While the visuals and acting are both great, where the film really excels is in its writing. The subtle dialog explores themes of vigilante justice, police corruption, friendship, heroism, and goodness. The leitmotif is that justice is a tricky concept; the film is essentially an ode to moral relativism, sprinkled with some guilty laughs.

Shot on a shoestring $4 million budget, the movie demonstrates that cinema is not a medium whose strengths are best expressed by big-budget special effects, but by the careful, heart-wrenching examination of the human psyche, by touching drama, and by strong performances. Defendor is a movie about the dumb hero in all of us, about overcoming our inadequacies to do great things. It's a shame that a film like this will probably be overlooked, because it was truly lovely.

Oren Moverman to Write/Direct Cobain Bio

The Playlist & Deadline Hollywood report writer/director of The Messenger Oren Moverman is in talks to pull double duty on the Universal produced Kurt Cobain biopic previously written by David Bienoff (Brothers, 25th Hour).

Considering how well The Messenger has been receieved I have high hopes for this project. Of course you have to take into account what kind of effect widow Courtney Love will have on this project (hopefully minimal). No actors have been attached to play Cobain or Love, but I imagine casting will commence soon.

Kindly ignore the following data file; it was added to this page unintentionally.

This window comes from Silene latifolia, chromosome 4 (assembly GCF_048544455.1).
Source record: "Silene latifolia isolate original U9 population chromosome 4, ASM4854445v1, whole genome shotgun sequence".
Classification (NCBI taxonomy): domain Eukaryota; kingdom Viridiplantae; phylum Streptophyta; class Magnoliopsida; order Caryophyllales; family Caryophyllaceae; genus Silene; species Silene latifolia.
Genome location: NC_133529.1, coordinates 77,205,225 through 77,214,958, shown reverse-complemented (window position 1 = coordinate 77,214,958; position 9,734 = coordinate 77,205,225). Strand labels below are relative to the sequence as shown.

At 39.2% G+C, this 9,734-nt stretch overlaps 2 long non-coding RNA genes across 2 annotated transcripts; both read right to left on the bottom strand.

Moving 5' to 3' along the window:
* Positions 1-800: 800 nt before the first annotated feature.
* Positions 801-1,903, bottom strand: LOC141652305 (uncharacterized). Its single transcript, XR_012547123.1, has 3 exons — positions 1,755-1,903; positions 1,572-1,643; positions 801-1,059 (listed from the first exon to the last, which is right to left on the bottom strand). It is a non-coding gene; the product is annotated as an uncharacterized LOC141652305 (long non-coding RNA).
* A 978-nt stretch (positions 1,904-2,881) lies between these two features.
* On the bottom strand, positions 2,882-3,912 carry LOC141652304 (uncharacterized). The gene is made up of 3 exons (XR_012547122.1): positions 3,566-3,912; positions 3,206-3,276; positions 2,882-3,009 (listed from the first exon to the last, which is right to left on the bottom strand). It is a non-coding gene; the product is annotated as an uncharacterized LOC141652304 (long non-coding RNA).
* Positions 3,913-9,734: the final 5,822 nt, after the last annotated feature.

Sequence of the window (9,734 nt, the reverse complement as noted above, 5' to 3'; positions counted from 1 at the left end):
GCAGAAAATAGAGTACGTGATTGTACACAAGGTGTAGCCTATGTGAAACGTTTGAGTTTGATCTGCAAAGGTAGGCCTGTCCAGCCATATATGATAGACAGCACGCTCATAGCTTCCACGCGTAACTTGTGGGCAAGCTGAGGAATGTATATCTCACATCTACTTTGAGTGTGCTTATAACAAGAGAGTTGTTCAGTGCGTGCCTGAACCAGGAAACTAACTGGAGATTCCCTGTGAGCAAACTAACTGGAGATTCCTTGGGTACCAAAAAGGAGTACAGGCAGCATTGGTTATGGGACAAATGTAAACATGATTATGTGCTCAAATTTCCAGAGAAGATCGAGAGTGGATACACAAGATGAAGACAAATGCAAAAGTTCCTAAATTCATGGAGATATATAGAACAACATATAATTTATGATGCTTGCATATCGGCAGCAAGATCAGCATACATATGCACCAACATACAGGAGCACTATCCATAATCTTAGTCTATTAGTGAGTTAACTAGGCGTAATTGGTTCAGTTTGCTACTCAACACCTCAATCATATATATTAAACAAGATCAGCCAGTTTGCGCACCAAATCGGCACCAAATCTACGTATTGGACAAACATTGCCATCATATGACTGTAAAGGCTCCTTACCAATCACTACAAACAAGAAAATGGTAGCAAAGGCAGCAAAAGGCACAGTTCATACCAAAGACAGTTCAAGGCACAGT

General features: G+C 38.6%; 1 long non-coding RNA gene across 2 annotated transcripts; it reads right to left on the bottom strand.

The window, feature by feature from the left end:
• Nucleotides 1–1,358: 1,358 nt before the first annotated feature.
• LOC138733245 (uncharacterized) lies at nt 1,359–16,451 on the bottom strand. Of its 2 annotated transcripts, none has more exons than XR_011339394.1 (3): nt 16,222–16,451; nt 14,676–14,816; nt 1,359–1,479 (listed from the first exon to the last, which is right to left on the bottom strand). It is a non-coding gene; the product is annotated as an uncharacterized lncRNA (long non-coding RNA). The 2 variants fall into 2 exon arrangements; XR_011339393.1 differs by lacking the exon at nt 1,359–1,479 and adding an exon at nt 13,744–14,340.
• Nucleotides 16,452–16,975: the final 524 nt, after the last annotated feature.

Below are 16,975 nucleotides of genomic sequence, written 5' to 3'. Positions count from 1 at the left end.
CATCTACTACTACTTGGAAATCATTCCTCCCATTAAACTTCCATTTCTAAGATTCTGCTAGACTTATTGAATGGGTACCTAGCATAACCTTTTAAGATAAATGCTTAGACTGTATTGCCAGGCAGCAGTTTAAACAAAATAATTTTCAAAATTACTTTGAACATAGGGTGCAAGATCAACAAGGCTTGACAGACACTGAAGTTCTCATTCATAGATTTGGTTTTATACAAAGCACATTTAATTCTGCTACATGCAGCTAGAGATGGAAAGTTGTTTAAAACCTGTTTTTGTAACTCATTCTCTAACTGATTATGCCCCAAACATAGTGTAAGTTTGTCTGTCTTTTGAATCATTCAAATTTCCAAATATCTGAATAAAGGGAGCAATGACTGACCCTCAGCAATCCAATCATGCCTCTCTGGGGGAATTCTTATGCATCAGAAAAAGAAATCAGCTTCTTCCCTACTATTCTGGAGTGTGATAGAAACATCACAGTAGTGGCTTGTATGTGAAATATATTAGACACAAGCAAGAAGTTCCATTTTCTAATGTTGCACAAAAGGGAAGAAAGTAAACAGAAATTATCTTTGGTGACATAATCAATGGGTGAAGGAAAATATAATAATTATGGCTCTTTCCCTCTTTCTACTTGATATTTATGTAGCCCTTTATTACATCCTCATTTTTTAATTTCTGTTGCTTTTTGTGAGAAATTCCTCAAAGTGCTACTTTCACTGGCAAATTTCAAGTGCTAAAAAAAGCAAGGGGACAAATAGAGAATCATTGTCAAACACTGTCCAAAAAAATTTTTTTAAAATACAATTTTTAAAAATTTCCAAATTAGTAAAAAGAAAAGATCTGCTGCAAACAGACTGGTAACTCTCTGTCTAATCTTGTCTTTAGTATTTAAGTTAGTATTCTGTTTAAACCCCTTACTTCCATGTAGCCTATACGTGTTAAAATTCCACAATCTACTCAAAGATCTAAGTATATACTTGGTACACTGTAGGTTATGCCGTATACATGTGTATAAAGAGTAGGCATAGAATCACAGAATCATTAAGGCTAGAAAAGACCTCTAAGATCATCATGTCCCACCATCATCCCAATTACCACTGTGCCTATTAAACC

16 February 2010

Review: Crazy Heart

It was shocking to read that Jeff Bridges of The Big Lebowski, Bad Company, The Contender, The Fisher King, and countless other great films has received not a single Oscar for his efforts. That will change this year.

Bad Blake (Jeff Bridges) has been around the bend a few times. Most men stop the circuit of hard drinking and crashing in cheap motels, but Blake is more than comfortable with it. He performs at a club, bar, what have you and then he retires to a handful of drinks.

The drink has consumed more than just his liver though, it's draining his talent. Gigs are hard to come by for Blake, too often he has had to play to audiences of apathetic bowling fans.

Rewarding Bridges for his performance as Bad Blake in Crazy Heart is not a collective award, it is for the best performance of the year. Sure, the redemptive angle of a hard-luck veteran has been played out before and often, but Bad Blake is one of those characters that when you look into the man's eyes years worth of pain, regret, and weariness phase themselves into your inner psyche. Bridges completely immerses himself into Bad.